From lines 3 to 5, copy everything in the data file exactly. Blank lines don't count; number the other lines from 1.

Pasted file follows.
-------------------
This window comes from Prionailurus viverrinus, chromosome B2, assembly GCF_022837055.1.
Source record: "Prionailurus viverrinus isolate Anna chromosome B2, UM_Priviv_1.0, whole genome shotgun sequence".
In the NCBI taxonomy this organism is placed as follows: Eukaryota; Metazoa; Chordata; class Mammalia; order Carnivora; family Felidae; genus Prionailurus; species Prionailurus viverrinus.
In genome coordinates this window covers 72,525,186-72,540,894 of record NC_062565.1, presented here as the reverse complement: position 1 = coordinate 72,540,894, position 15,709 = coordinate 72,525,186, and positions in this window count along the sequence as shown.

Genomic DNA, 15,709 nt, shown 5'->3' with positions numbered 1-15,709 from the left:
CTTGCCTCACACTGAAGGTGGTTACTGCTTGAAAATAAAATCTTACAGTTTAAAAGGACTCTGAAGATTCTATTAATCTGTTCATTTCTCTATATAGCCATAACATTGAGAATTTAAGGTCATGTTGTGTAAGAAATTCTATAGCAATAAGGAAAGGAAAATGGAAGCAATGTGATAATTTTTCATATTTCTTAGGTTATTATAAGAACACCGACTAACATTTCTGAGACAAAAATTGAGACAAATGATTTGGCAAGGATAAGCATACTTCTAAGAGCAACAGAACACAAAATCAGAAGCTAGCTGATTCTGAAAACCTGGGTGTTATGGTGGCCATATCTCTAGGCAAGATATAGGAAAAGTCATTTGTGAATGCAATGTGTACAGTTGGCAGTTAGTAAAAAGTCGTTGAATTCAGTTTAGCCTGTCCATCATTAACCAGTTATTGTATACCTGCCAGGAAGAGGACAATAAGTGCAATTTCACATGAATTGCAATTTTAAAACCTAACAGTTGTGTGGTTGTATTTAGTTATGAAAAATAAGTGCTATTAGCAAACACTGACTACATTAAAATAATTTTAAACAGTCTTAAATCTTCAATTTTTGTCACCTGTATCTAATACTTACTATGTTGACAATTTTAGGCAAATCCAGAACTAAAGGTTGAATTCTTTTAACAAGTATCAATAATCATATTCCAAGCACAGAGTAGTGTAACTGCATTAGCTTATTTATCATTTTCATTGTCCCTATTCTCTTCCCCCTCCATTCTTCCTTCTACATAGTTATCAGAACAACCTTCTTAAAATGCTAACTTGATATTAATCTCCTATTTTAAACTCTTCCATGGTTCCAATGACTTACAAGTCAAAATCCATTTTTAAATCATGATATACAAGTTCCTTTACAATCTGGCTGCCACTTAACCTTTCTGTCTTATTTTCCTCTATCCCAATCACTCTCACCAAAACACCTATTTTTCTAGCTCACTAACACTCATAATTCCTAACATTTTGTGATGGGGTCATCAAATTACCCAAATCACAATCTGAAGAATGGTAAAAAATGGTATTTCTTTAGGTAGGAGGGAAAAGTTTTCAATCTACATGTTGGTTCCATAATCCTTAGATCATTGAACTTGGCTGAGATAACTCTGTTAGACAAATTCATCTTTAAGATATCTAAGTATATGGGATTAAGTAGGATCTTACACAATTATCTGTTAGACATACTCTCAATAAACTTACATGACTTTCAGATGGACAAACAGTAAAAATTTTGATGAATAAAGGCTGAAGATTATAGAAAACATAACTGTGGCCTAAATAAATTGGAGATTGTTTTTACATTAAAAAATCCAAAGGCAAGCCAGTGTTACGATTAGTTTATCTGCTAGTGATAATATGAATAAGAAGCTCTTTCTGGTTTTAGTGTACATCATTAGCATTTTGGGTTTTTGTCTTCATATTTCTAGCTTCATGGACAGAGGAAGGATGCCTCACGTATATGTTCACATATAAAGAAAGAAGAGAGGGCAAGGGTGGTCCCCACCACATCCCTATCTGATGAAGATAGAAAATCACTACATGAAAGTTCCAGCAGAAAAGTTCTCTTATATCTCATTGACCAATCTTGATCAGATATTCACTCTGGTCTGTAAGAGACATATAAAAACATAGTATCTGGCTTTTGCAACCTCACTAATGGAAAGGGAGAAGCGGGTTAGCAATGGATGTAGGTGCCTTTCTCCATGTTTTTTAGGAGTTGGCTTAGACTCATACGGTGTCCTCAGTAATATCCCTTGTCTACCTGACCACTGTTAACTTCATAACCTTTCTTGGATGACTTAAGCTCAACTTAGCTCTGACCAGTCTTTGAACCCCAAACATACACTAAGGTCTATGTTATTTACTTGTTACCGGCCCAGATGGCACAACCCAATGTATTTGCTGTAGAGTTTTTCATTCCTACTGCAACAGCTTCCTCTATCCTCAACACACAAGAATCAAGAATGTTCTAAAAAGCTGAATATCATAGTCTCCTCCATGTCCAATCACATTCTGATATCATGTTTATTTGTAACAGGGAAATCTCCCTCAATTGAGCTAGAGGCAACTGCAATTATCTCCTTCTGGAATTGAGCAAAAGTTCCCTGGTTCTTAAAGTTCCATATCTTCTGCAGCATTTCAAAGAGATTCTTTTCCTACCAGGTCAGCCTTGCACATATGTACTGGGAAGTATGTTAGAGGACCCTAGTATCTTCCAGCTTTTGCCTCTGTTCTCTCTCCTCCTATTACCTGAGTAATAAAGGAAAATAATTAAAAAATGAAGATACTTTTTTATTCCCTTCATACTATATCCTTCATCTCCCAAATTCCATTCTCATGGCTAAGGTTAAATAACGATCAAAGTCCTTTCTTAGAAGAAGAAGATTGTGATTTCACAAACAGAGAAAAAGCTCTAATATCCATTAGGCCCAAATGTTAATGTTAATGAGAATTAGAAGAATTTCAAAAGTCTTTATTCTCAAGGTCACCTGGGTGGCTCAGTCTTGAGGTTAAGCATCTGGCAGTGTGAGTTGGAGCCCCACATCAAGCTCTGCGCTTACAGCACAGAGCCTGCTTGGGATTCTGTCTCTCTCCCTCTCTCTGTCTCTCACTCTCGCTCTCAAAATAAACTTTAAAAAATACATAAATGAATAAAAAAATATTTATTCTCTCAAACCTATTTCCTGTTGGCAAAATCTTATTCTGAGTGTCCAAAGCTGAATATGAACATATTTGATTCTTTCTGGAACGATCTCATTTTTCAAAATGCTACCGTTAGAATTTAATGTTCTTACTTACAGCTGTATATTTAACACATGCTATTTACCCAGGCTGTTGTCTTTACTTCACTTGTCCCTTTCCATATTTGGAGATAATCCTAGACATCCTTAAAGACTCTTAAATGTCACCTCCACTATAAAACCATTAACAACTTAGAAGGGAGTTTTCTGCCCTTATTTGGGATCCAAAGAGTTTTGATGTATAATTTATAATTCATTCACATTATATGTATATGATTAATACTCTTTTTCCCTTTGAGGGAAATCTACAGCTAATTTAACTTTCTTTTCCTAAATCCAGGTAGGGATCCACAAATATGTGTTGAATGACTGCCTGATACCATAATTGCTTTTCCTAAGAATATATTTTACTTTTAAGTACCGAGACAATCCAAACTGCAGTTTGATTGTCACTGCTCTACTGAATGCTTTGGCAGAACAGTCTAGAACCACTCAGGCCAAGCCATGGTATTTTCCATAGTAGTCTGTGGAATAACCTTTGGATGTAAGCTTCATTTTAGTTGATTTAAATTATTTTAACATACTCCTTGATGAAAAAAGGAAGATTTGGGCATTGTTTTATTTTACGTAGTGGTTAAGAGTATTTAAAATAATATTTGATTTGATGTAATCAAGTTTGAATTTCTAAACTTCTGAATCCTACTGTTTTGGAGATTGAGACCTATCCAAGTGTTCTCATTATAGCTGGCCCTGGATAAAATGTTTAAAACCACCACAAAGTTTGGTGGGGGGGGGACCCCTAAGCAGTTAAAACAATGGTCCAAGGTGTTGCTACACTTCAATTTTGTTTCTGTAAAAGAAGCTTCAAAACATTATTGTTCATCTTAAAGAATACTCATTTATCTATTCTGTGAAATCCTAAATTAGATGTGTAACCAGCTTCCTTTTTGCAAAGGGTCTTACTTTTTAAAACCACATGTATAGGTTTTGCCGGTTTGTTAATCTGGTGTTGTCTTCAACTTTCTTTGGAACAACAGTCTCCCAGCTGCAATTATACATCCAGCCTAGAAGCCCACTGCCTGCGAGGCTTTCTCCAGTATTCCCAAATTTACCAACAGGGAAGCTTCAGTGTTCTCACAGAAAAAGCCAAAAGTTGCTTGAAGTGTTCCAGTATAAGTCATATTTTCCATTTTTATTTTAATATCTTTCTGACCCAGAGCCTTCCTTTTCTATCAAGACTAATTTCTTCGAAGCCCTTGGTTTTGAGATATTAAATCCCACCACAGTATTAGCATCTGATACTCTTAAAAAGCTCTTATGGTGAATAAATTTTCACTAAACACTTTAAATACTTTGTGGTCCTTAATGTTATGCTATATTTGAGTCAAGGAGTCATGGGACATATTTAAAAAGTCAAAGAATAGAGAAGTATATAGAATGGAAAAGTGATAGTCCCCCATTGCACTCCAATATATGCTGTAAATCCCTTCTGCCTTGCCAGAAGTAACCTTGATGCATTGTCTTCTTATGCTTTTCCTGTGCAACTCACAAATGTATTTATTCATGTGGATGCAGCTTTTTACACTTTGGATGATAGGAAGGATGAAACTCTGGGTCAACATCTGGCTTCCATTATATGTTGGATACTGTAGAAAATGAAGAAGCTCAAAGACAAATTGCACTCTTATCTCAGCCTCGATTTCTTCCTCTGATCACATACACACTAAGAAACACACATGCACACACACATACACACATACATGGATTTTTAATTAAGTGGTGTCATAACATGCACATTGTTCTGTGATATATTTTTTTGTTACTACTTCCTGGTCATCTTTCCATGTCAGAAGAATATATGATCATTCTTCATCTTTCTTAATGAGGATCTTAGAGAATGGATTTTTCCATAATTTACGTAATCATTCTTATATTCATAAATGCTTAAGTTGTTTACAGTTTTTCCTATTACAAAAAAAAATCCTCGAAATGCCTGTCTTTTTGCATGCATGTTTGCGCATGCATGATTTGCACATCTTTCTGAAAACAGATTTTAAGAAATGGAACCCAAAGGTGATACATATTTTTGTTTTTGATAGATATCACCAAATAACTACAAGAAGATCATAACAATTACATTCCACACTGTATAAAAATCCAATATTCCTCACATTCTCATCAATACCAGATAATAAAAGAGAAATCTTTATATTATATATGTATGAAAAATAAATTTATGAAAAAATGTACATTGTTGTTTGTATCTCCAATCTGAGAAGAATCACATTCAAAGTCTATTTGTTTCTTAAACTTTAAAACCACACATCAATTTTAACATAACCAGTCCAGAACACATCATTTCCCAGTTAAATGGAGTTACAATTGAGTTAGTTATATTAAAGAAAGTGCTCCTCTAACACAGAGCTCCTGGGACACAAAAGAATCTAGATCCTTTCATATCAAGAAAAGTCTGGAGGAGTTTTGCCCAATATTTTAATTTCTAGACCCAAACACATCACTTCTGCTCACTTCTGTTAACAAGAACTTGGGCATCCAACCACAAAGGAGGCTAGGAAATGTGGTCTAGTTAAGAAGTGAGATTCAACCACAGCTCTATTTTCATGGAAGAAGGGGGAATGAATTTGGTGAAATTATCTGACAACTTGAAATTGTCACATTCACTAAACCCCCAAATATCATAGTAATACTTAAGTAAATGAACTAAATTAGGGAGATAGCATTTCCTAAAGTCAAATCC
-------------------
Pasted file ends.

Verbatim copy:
In the NCBI taxonomy this organism is placed as follows: Eukaryota; Metazoa; Chordata; class Mammalia; order Carnivora; family Felidae; genus Prionailurus; species Prionailurus viverrinus.
In genome coordinates this window covers 72,525,186-72,540,894 of record NC_062565.1, presented here as the reverse complement: position 1 = coordinate 72,540,894, position 15,709 = coordinate 72,525,186, and positions in this window count along the sequence as shown.

Genomic DNA, 15,709 nt, shown 5'->3' with positions numbered 1-15,709 from the left: